Tour de France stage 20: Evans triumphs in moment of truth, Schleck becomes the new ‘eternal second’

Stage 20: Grenoble, 42.5km individual time trial

Raymond Poulidor is known as the ‘eternal second’ by virtue of having finished as runner-up at the Tour de France three times without ever winning the race. In today’s battle to avoid becoming the new ‘eternal second’ between the two men who have between them finished second at the last four Tours, Cadel Evans‘ superior time-trialing ability proved too much for Andy Schleck. The Australian will become the first rider from the southern hemisphere to win the Tour tomorrow, while Schleck will brace himself for the inevitable comparisons to Poulidor as he faces up to being runner-up for the third year running.

Cadel Evans lives up to his nickname of 'Cuddles' as he finally dons the yellow jersey (Image courtesy of Graham Watson)

Hanging on a moment of truth

With the omission of the customary prologue, this represented the only individual race against the clock – what is commonly referred to as the ‘race of truth’ – on this year’s route. For many of the riders today’s stage was just a case of personal pride, or even simply getting round ahead of tomorrow’s celebratory romp up and down the Champs-Élysées, but for Evans and Schleck  – both two-time runners-up – it also represented a moment of truth in their careers, their best opportunity to advance from the ranks of cycling’s nearly men to the status of champion.

Lady Gaga wrote the song The Edge of Glory about her dying grandfather, but its lyrics could just have easily been penned in reference to today’s decisive stage:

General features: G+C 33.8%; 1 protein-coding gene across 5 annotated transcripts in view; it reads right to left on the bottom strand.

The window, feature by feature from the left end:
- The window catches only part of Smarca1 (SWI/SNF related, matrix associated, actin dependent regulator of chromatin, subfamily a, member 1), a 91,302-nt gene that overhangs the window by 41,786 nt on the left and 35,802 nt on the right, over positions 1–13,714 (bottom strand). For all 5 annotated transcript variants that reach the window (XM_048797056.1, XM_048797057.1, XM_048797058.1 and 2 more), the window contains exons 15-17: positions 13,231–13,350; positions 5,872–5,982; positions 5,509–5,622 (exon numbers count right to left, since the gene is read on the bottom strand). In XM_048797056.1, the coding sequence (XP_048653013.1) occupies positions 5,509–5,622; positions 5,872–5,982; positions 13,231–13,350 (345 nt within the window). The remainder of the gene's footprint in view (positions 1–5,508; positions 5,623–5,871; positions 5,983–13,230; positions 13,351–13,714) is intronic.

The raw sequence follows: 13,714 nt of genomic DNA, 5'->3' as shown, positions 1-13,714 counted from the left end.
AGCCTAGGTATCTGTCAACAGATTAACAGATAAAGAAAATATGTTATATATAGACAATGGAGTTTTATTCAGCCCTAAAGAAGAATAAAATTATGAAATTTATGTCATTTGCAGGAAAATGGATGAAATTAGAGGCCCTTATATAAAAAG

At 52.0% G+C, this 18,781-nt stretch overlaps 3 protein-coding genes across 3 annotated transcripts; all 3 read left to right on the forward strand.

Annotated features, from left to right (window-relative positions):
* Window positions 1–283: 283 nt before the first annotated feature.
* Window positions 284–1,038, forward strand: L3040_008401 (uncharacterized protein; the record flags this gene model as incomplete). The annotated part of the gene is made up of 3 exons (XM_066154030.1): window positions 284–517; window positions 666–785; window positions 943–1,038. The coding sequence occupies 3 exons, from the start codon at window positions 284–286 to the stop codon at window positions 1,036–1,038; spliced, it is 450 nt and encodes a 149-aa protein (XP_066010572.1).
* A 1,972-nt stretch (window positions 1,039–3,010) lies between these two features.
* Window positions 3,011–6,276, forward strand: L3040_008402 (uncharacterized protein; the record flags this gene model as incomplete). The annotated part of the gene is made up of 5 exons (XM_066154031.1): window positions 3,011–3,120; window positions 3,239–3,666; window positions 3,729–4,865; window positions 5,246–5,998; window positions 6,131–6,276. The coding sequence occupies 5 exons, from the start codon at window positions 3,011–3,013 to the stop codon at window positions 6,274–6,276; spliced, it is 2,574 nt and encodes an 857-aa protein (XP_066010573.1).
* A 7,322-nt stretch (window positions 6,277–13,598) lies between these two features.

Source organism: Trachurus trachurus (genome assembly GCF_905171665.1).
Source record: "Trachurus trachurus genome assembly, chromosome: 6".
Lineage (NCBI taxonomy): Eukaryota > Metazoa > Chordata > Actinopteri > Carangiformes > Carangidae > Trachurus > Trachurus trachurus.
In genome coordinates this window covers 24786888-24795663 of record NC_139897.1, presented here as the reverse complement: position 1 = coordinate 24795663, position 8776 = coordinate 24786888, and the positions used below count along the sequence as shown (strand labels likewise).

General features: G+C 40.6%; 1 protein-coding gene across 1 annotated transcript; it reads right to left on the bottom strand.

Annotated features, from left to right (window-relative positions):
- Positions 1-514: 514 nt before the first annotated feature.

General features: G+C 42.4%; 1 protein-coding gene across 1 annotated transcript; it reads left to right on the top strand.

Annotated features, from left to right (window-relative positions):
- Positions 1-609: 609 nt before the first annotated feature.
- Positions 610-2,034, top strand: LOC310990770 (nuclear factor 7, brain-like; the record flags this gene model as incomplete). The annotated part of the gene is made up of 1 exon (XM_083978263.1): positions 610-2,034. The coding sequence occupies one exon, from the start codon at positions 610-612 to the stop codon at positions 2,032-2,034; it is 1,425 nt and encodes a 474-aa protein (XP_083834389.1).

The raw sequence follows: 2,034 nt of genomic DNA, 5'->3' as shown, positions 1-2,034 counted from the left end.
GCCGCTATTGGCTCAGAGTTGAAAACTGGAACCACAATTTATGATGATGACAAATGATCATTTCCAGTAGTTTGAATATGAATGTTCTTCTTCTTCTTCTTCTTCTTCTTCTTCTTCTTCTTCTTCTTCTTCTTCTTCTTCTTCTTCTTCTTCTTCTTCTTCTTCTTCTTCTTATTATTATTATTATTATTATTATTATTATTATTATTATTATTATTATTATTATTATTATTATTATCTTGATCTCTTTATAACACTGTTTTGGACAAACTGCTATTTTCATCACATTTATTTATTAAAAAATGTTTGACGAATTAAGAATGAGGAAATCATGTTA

I’m on the edge of glory

And I’m hanging on a moment of truth

While the battle for the yellow jersey was the main event, this stage was effectively four races in one. The day’s win was tipped to be a showdown between Fabian Cancellara (Leopard-Trek), the world time trial champion, and Tony Martin (HTC-Highroad), who had won on this same course just last month at the Critérium du Dauphiné. Thomas Voeckler (Europcar), the erstwhile race leader, faced an intense battle to protect his fourth place from the four riders immediately behind him. And Pierre Rolland (Europcar) was hoping to see of the challenge of Rein Taaramae (Cofidis) and hold onto the white jersey.

Rolland defends the white jersey

Rolland successfully defended the white jersey

The battle for the title of the Tour’s best young rider had boiled down to a head-to-head between Frenchman Rolland, the winner of yesterday’s stage at Alpe d’Huez, and the Estonian Taaramae. They started the day separated by 1:33 – third-placed Jérôme Coppel (Saur-Sojasun) was nearly eight minutes behind – with Taaramae known to be a much stronger time-trialist than his rival. The Estonian set a time of 57:36, which would ultimately be good for tenth overall. And although Rolland conceded time throughout, his final time of 58:23 was enough for him to maintain exactly half his advantage – 46 seconds – to confirm him as the winner of the white jersey competition, barring an aberration tomorrow.